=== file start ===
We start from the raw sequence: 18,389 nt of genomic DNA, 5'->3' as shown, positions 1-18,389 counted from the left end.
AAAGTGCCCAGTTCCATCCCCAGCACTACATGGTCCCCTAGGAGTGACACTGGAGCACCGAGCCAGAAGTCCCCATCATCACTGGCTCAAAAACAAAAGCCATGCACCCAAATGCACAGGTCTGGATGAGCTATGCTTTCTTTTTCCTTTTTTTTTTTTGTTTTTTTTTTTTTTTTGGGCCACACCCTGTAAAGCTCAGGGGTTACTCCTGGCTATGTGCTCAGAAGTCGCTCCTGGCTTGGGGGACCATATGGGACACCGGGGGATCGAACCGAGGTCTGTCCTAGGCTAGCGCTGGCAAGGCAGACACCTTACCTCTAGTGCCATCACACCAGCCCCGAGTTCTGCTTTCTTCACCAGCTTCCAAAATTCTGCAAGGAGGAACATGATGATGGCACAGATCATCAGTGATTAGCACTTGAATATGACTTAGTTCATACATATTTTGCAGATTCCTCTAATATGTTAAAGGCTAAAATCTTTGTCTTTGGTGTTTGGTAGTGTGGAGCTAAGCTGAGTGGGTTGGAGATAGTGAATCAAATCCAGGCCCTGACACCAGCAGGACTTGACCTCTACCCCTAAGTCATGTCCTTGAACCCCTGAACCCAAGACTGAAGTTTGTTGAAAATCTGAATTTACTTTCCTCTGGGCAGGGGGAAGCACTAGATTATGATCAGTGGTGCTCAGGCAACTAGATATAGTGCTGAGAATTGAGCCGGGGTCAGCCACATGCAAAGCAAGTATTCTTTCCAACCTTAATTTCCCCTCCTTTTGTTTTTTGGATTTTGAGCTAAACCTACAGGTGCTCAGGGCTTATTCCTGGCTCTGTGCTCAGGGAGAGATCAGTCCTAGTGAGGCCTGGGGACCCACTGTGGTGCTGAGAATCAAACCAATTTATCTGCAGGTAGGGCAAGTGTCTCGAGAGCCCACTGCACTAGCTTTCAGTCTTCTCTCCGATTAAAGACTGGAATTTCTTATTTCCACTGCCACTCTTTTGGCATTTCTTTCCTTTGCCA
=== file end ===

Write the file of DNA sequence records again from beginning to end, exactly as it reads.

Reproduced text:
We start from the raw sequence: 18,389 nt of genomic DNA, 5'->3' as shown, positions 1-18,389 counted from the left end.
AAAGTGCCCAGTTCCATCCCCAGCACTACATGGTCCCCTAGGAGTGACACTGGAGCACCGAGCCAGAAGTCCCCATCATCACTGGCTCAAAAACAAAAGCCATGCACCCAAATGCACAGGTCTGGATGAGCTATGCTTTCTTTTTCCTTTTTTTTTTTTGTTTTTTTTTTTTTTTTGGGCCACACCCTGTAAAGCTCAGGGGTTACTCCTGGCTATGTGCTCAGAAGTCGCTCCTGGCTTGGGGGACCATATGGGACACCGGGGGATCGAACCGAGGTCTGTCCTAGGCTAGCGCTGGCAAGGCAGACACCTTACCTCTAGTGCCATCACACCAGCCCCGAGTTCTGCTTTCTTCACCAGCTTCCAAAATTCTGCAAGGAGGAACATGATGATGGCACAGATCATCAGTGATTAGCACTTGAATATGACTTAGTTCATACATATTTTGCAGATTCCTCTAATATGTTAAAGGCTAAAATCTTTGTCTTTGGTGTTTGGTAGTGTGGAGCTAAGCTGAGTGGGTTGGAGATAGTGAATCAAATCCAGGCCCTGACACCAGCAGGACTTGACCTCTACCCCTAAGTCATGTCCTTGAACCCCTGAACCCAAGACTGAAGTTTGTTGAAAATCTGAATTTACTTTCCTCTGGGCAGGGGGAAGCACTAGATTATGATCAGTGGTGCTCAGGCAACTAGATATAGTGCTGAGAATTGAGCCGGGGTCAGCCACATGCAAAGCAAGTATTCTTTCCAACCTTAATTTCCCCTCCTTTTGTTTTTTGGATTTTGAGCTAAACCTACAGGTGCTCAGGGCTTATTCCTGGCTCTGTGCTCAGGGAGAGATCAGTCCTAGTGAGGCCTGGGGACCCACTGTGGTGCTGAGAATCAAACCAATTTATCTGCAGGTAGGGCAAGTGTCTCGAGAGCCCACTGCACTAGCTTTCAGTCTTCTCTCCGATTAAAGACTGGAATTTCTTATTTCCACTGCCACTCTTTTGGCATTTCTTTCCTTTGCCA